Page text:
The biological actions of glucocorticoids are mediated through the cytoplasmic glucocorticoid receptor (GR), which belongs to the nuclear receptor subfamily that includes receptors for mineralocorticoids, estrogen and thyroid hormones, retinoic acid, and vitamin D [14]. Upon hormone binding, the activated ligand-bound receptor translocates into the nucleus and binds as a homodimer to glucocorticoid response elements within the promoter region of target genes. The GR can positively or negatively regulate gene expression, depending on the response element sequence and promoter context. The GR also modulates gene expression, independent of glucocorticoid response elements, by physically interacting with other transcription factors (e.g., activating protein AP-1 and nuclear factor NF-κB) [15].

GRα and GRβ are the two major splice variants of GR as a result of alternative splicing. The GRβ isoform acts as a natural dominant negative inhibitor of GRα-induced transactivation of glucocorticoid-responsive genes [16]. Amino acid sequence analysis revealed that GRα and GRβ isoforms are identical from the amino terminus to amino acid 727 but diverge beyond this position, with GRα having an additional 50 amino acids and GRβ having an additional, non homologous, 15 amino acids. The expression of both GRα and GRβ was reported in cultured human TM cells [17,18].

Recent evidence indicates that at least eight different GRα or GRβ N-terminal isoforms are generated from one single GR gene by alternative translation initiation [19]. For GRα, receptor isoforms are designated GRα-A, -B, -C1, -C2, -C3, -D1, -D2 and -D3 [20]. The GRα-A isoform is the full-length receptor containing amino acids 1-777. The other GRα isoforms have shortened N termini. The apparent molecular weights for GRα-A, -B, -C and -D are 94, 91, 82-84 and 53-56 KDa, respectively. All GRα isoforms are functional receptors and contain the identical intact ligand-binding domain that binds GCs. The GRα isoforms transcriptionally regulate common and unique sets of genes within the context of a single cell type [20]. Furthermore, the tissue expression patterns of GRα translational isoforms have been determined in both rats and mice and the levels of the GRα isoforms differ widely among tissues [20]. Thus, the unique transcriptional activities and distinct tissue-specific distribution patterns of GRα isoforms could provide a novel mechanism for tissue-specific glucocorticoid responses. Further studies are needed to confirm this in human tissues. For GRβ, receptor isoforms are designated GRβ-A, -B, -C1, -C2, -C3, -D1, -D2 and -D3 [19]. The GRβ-A isoform is the full-length receptor containing amino acids 1-742 with an apparent molecular weight of 90 KDa. The other GRβ isoforms have shortened N termini. Although little is known about the transcriptional activity and tissue distribution of GRβ isoforms, Fruchter et al demonstrated that the potency of the dominant negative effect of GRβ on GRα-induced transactivation depends on both the type and the dose of the synthetic glucocorticoids in use [16].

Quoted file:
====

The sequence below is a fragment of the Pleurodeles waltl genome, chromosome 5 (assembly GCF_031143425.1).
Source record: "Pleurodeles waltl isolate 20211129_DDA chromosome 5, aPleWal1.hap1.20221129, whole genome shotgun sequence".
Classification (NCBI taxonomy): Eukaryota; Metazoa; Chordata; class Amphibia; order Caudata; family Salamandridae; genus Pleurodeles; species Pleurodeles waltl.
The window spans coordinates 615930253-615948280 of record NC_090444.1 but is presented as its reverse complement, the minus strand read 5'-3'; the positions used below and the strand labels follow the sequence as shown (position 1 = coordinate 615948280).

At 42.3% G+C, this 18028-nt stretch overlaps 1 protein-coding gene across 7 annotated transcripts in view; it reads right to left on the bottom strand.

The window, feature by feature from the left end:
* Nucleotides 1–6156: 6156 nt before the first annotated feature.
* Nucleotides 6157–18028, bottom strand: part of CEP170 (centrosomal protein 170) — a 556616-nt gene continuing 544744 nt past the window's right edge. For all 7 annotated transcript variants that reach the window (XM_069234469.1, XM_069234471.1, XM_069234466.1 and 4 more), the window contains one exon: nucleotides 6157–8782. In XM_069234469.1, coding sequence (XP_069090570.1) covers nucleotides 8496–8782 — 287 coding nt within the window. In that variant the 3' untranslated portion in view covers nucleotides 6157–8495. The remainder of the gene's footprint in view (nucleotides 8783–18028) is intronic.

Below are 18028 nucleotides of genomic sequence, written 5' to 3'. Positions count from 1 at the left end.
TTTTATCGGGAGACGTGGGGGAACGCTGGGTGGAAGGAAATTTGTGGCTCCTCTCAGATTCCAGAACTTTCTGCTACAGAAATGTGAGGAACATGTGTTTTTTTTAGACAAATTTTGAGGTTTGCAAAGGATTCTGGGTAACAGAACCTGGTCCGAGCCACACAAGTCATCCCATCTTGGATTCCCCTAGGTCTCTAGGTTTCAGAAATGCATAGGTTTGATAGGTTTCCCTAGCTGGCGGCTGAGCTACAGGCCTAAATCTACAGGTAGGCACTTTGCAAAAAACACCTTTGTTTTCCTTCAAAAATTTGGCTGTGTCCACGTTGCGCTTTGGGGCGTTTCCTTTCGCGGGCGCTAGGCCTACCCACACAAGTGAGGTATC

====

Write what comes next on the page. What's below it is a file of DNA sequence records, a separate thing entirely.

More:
Recently, Schaaf et al showed that the intranuclear distribution and mobility of the GR is highly dependent on the chemical structure of the glucocorticoid with which it is associated [21]. Some ligands, especially high-affinity synthetic ligands like dexamethasone and triamcinolone acetonide, induce a highly punctate GC-GRα distribution organized in discrete domains of high receptor concentration. In contrast, other ligands, mainly naturally occurring low-affinity ligands like cortisone and cortexolone, induce a more homogeneous, although still not entirely random, distribution. More importantly, structure-function analysis revealed that the 9-fluoro and 17-hydroxy groups on the steroid significantly impact nuclear receptor distribution. The effects of GC-mediated GR nuclear distribution and mobility patterns on GR-dependent transcriptional activity are still unclear.

Microarray technology provides a comprehensive, rapid and efficient method for large scale profiling of gene expression changes in biological samples (e.g., treatment versus control, disease versus normal). The advantages of DNA microarray technology include the ability to analyze expression patterns of thousands of genes simultaneously. Other advantages include the ability to characterize relationships between genes and the changes in biological processes such as disease states, developmental stages and responses to drugs [22,23]. More importantly, Canales et al recently showed that results generated from five different microarray platforms correlated exceedingly well with real-time quantitative polymerase chain reaction (RT-PCR), as well as other non-microarray-based approaches to determine transcript abundance [24].